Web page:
Abstract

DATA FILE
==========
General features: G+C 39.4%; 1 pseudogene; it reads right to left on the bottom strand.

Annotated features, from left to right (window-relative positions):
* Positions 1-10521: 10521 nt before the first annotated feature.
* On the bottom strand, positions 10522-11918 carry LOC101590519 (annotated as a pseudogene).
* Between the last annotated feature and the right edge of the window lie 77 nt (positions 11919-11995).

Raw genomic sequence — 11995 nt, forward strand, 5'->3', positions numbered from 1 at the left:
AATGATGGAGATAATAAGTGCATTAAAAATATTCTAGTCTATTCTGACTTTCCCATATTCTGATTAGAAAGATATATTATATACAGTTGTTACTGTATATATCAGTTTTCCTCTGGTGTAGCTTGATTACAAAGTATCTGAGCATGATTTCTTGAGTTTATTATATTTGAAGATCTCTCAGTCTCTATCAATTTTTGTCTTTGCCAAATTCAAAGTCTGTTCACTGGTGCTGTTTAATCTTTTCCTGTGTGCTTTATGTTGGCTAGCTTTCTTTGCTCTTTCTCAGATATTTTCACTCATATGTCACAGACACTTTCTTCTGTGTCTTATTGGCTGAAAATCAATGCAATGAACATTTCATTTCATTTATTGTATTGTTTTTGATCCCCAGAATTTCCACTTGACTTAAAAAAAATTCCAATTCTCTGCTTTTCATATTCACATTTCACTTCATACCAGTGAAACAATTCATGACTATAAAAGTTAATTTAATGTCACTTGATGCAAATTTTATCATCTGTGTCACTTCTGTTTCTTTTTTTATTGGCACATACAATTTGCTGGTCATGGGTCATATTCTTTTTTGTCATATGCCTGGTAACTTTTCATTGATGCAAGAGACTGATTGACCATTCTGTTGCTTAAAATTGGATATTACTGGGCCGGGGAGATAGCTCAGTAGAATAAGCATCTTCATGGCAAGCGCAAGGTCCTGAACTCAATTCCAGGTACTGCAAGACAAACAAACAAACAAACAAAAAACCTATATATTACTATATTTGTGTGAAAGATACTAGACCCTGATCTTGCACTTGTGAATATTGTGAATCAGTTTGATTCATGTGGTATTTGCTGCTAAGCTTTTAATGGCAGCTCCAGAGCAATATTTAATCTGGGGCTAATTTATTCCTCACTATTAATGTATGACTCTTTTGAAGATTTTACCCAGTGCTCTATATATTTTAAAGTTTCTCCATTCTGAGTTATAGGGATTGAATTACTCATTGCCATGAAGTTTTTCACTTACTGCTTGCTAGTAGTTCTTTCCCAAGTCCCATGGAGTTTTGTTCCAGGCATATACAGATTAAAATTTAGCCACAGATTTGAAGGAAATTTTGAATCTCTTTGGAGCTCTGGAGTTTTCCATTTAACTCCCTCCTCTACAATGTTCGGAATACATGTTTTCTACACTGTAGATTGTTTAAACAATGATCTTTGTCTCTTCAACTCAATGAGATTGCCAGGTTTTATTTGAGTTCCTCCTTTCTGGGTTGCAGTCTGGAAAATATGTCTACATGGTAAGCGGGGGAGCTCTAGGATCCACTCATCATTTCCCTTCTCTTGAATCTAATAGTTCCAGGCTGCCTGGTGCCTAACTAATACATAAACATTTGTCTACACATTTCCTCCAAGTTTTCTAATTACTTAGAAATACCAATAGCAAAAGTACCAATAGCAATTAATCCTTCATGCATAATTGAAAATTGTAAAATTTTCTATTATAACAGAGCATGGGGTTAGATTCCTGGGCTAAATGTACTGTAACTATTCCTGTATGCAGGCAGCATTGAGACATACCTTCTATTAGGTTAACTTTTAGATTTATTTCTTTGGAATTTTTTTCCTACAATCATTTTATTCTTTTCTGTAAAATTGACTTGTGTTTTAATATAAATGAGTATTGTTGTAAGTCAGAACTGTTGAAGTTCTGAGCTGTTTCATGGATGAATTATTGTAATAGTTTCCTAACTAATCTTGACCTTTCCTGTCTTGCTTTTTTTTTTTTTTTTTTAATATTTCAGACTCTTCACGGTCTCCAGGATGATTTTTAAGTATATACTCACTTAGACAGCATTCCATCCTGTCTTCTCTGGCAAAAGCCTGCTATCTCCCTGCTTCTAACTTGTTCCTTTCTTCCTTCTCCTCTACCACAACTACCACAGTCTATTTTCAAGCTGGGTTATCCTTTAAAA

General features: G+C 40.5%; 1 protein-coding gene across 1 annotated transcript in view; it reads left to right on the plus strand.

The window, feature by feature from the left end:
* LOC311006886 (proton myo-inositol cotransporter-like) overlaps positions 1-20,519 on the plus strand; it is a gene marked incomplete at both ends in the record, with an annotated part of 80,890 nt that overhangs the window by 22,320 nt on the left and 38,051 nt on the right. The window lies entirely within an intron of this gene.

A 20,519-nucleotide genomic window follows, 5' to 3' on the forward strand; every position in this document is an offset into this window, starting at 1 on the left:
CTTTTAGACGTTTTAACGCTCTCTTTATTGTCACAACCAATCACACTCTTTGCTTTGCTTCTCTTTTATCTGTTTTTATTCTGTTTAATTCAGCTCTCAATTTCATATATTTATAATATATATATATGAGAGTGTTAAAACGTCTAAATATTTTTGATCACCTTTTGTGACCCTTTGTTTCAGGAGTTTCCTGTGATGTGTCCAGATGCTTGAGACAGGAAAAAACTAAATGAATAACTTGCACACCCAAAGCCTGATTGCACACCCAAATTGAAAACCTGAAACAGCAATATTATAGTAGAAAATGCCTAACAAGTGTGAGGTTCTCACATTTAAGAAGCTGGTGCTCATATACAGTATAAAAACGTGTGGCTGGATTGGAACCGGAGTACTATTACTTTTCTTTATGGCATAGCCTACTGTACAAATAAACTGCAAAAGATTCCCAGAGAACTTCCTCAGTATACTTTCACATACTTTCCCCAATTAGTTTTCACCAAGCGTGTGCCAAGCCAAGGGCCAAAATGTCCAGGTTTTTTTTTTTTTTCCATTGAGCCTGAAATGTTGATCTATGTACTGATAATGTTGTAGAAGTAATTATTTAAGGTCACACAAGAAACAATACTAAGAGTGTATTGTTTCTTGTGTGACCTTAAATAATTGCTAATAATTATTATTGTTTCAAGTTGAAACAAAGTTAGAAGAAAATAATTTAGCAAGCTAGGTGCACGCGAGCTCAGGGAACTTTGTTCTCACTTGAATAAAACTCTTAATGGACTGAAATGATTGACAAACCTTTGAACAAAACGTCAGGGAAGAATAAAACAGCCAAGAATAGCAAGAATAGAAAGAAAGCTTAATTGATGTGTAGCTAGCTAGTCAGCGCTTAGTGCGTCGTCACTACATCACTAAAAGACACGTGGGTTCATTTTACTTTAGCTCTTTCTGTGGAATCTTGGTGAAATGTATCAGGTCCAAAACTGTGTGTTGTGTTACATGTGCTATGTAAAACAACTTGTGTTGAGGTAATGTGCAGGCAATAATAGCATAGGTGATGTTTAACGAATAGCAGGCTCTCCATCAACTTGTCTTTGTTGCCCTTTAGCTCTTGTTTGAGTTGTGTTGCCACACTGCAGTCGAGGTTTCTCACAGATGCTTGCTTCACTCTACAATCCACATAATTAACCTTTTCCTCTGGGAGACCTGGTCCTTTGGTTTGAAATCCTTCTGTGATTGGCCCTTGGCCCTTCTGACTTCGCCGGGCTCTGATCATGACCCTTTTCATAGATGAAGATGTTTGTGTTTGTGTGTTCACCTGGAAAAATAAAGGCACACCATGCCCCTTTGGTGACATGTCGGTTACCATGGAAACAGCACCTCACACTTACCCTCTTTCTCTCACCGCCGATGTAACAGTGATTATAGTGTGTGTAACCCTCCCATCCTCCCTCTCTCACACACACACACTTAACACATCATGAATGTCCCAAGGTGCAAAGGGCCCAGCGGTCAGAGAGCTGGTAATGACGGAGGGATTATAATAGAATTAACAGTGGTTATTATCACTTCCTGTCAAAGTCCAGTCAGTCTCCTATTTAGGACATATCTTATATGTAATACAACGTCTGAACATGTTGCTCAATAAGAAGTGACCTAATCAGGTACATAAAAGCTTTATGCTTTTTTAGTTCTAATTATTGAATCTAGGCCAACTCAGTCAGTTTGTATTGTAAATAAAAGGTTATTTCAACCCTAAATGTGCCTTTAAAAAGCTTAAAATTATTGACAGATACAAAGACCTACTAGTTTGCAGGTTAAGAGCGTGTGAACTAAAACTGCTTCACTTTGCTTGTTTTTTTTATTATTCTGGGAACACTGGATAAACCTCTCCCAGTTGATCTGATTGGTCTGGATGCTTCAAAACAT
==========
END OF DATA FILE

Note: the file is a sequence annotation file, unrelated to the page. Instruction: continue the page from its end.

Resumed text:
Previous studies of dispersant–aqueous kaolin dispersions have indicated clearly that the concentration of the dispersant determines the type of rheological behavior. Those studies focused on the use of dispersant concentrations below the limit of saturation, ignoring what might have happened at concentrations above that limit, and the practical uses to which such information might be put. The present study examined the influence of sodium hexametaphosphate dispersant on the viscous and viscoelastic properties of aqueous kaolin dispersions when its concentration was greater than the saturation limit. A concentric-cylinders geometry sensor system (with a narrow gap between the cylinders) was used to test the rheological behavior of Na hexametaphosphate-aqueous kaolin dispersions. Aqueous kaolin dispersions were viscoplastic, thixotropic, and viscoelastic fluids. The analysis of frequency sweep tests in the linear viscoelastic limit and steady-flow curves led to the conclusion that an increase in the dispersant concentration above the limit of saturation gave way to ‘solid-like’ dispersions.

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